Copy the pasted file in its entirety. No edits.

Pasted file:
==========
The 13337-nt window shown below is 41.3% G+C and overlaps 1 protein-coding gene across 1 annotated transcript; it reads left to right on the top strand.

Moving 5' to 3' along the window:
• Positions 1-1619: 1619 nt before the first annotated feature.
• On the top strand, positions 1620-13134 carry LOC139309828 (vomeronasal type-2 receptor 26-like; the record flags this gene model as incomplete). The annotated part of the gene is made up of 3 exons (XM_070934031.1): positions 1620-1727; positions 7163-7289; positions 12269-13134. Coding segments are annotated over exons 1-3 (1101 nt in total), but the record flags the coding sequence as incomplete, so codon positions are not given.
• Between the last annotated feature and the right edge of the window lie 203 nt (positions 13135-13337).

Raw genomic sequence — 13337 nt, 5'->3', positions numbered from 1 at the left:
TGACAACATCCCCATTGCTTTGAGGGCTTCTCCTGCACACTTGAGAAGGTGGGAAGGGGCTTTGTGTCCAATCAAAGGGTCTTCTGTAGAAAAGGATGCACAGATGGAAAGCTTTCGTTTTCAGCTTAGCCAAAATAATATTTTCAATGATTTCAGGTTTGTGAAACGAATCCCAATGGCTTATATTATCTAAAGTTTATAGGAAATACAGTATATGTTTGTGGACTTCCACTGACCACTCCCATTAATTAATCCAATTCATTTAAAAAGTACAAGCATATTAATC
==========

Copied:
The 13337-nt window shown below is 41.3% G+C and overlaps 1 protein-coding gene across 1 annotated transcript; it reads left to right on the top strand.

Moving 5' to 3' along the window:
• Positions 1-1619: 1619 nt before the first annotated feature.
• On the top strand, positions 1620-13134 carry LOC139309828 (vomeronasal type-2 receptor 26-like; the record flags this gene model as incomplete). The annotated part of the gene is made up of 3 exons (XM_070934031.1): positions 1620-1727; positions 7163-7289; positions 12269-13134. Coding segments are annotated over exons 1-3 (1101 nt in total), but the record flags the coding sequence as incomplete, so codon positions are not given.
• Between the last annotated feature and the right edge of the window lie 203 nt (positions 13135-13337).

Raw genomic sequence — 13337 nt, 5'->3', positions numbered from 1 at the left:
TGACAACATCCCCATTGCTTTGAGGGCTTCTCCTGCACACTTGAGAAGGTGGGAAGGGGCTTTGTGTCCAATCAAAGGGTCTTCTGTAGAAAAGGATGCACAGATGGAAAGCTTTCGTTTTCAGCTTAGCCAAAATAATATTTTCAATGATTTCAGGTTTGTGAAACGAATCCCAATGGCTTATATTATCTAAAGTTTATAGGAAATACAGTATATGTTTGTGGACTTCCACTGACCACTCCCATTAATTAATCCAATTCATTTAAAAAGTACAAGCATATTAATC